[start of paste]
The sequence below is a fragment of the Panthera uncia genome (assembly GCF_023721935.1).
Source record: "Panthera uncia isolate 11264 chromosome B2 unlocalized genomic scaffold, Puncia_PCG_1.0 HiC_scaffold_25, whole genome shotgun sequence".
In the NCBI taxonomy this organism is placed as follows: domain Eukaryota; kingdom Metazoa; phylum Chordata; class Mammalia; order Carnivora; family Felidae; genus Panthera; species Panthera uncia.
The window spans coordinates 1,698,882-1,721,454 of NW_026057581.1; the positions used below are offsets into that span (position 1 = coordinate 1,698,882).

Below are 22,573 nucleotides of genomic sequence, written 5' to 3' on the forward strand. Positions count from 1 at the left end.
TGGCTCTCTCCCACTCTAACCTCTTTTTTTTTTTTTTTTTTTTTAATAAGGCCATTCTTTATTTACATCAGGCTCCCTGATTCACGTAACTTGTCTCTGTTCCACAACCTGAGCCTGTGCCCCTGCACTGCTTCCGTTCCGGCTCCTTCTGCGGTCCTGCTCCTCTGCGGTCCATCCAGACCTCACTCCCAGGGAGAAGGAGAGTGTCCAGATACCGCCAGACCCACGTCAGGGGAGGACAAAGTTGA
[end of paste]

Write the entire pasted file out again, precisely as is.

The sequence below is a fragment of the Panthera uncia genome (assembly GCF_023721935.1).
Source record: "Panthera uncia isolate 11264 chromosome B2 unlocalized genomic scaffold, Puncia_PCG_1.0 HiC_scaffold_25, whole genome shotgun sequence".
In the NCBI taxonomy this organism is placed as follows: domain Eukaryota; kingdom Metazoa; phylum Chordata; class Mammalia; order Carnivora; family Felidae; genus Panthera; species Panthera uncia.
The window spans coordinates 1,698,882-1,721,454 of NW_026057581.1; the positions used below are offsets into that span (position 1 = coordinate 1,698,882).

Below are 22,573 nucleotides of genomic sequence, written 5' to 3' on the forward strand. Positions count from 1 at the left end.
TGGCTCTCTCCCACTCTAACCTCTTTTTTTTTTTTTTTTTTTTTAATAAGGCCATTCTTTATTTACATCAGGCTCCCTGATTCACGTAACTTGTCTCTGTTCCACAACCTGAGCCTGTGCCCCTGCACTGCTTCCGTTCCGGCTCCTTCTGCGGTCCTGCTCCTCTGCGGTCCATCCAGACCTCACTCCCAGGGAGAAGGAGAGTGTCCAGATACCGCCAGACCCACGTCAGGGGAGGACAAAGTTGA